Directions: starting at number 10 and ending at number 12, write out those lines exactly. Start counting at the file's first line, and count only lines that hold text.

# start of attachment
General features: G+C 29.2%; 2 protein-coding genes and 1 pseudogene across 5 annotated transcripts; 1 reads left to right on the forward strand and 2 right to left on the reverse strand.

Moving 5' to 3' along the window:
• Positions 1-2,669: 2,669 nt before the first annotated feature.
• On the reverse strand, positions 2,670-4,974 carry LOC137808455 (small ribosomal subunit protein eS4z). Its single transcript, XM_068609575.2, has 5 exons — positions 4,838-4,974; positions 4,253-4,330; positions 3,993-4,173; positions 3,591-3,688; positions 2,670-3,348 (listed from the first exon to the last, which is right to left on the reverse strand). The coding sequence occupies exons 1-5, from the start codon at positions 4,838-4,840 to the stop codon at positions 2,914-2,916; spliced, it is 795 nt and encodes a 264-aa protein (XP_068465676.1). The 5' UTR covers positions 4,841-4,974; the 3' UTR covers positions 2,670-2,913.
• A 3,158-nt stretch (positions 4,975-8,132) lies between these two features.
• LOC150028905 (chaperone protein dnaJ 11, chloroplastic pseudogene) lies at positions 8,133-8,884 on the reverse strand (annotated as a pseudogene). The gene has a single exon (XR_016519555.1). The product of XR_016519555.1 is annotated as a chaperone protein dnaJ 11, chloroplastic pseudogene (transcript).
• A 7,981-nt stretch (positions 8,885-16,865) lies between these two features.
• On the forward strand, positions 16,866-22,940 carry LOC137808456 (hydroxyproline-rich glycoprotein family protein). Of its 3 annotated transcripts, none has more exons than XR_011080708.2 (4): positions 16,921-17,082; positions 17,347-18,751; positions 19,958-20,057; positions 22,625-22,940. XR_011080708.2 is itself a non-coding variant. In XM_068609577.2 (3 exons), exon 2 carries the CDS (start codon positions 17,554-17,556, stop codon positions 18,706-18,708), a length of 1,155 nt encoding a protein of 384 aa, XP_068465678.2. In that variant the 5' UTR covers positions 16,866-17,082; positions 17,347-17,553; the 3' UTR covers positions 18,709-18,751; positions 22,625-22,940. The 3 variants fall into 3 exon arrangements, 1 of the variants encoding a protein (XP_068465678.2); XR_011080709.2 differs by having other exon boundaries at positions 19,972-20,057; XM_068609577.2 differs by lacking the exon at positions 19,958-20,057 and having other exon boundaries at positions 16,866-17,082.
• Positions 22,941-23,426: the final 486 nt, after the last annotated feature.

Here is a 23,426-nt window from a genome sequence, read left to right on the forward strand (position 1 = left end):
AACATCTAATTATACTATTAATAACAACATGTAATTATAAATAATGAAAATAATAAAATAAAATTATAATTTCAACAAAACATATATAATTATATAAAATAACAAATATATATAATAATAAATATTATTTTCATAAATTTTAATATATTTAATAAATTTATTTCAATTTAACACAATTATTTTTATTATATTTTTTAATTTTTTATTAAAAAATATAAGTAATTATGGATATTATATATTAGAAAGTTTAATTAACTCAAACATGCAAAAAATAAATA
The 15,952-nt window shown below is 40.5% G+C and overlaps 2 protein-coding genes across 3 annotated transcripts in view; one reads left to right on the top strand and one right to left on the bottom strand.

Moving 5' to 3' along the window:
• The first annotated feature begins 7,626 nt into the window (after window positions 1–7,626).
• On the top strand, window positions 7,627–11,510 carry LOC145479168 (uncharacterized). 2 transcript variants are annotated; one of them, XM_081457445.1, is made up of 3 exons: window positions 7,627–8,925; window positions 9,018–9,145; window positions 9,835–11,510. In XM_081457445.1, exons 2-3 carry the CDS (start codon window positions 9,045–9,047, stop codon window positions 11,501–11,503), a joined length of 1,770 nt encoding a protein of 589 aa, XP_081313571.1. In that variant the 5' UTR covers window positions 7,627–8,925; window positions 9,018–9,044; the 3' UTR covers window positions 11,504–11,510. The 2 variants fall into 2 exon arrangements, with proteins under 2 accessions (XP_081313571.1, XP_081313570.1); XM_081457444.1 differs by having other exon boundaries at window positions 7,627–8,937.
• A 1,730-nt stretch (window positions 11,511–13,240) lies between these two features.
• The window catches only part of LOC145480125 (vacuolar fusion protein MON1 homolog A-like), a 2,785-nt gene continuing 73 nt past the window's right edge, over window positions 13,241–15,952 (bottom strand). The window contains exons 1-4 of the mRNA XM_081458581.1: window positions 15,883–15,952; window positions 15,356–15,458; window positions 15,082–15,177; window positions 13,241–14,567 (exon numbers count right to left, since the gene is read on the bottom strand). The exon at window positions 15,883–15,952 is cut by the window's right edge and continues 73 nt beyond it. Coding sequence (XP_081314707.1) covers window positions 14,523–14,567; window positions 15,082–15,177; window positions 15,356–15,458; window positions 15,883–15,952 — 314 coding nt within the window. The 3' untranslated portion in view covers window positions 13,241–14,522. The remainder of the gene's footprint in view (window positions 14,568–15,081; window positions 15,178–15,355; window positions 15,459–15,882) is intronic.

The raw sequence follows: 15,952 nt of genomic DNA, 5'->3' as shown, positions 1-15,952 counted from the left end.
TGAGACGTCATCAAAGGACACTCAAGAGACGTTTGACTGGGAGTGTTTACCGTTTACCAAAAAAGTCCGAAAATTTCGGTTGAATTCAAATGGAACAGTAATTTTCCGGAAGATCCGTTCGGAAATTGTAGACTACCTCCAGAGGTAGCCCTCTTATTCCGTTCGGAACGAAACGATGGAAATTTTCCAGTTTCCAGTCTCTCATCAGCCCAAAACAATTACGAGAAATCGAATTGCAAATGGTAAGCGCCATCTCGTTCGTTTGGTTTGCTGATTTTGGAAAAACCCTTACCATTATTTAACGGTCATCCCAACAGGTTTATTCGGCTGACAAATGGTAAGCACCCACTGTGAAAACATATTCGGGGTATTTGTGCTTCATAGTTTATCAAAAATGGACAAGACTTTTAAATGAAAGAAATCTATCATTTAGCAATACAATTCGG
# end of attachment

Here is a 23,426-nt window from a genome sequence, read left to right on the forward strand (position 1 = left end):
AACATCTAATTATACTATTAATAACAACATGTAATTATAAATAATGAAAATAATAAAATAAAATTATAATTTCAACAAAACATATATAATTATATAAAATAACAAATATATATAATAATAAATATTATTTTCATAAATTTTAATATATTTAATAAATTTATTTCAATTTAACACAATTATTTTTATTATATTTTTTAATTTTTTATTAAAAAATATAAGTAATTATGGATATTATATATTAGAAAGTTTAATTAACTCAAACATGCAAAAAATAAATA
The 15,952-nt window shown below is 40.5% G+C and overlaps 2 protein-coding genes across 3 annotated transcripts in view; one reads left to right on the top strand and one right to left on the bottom strand.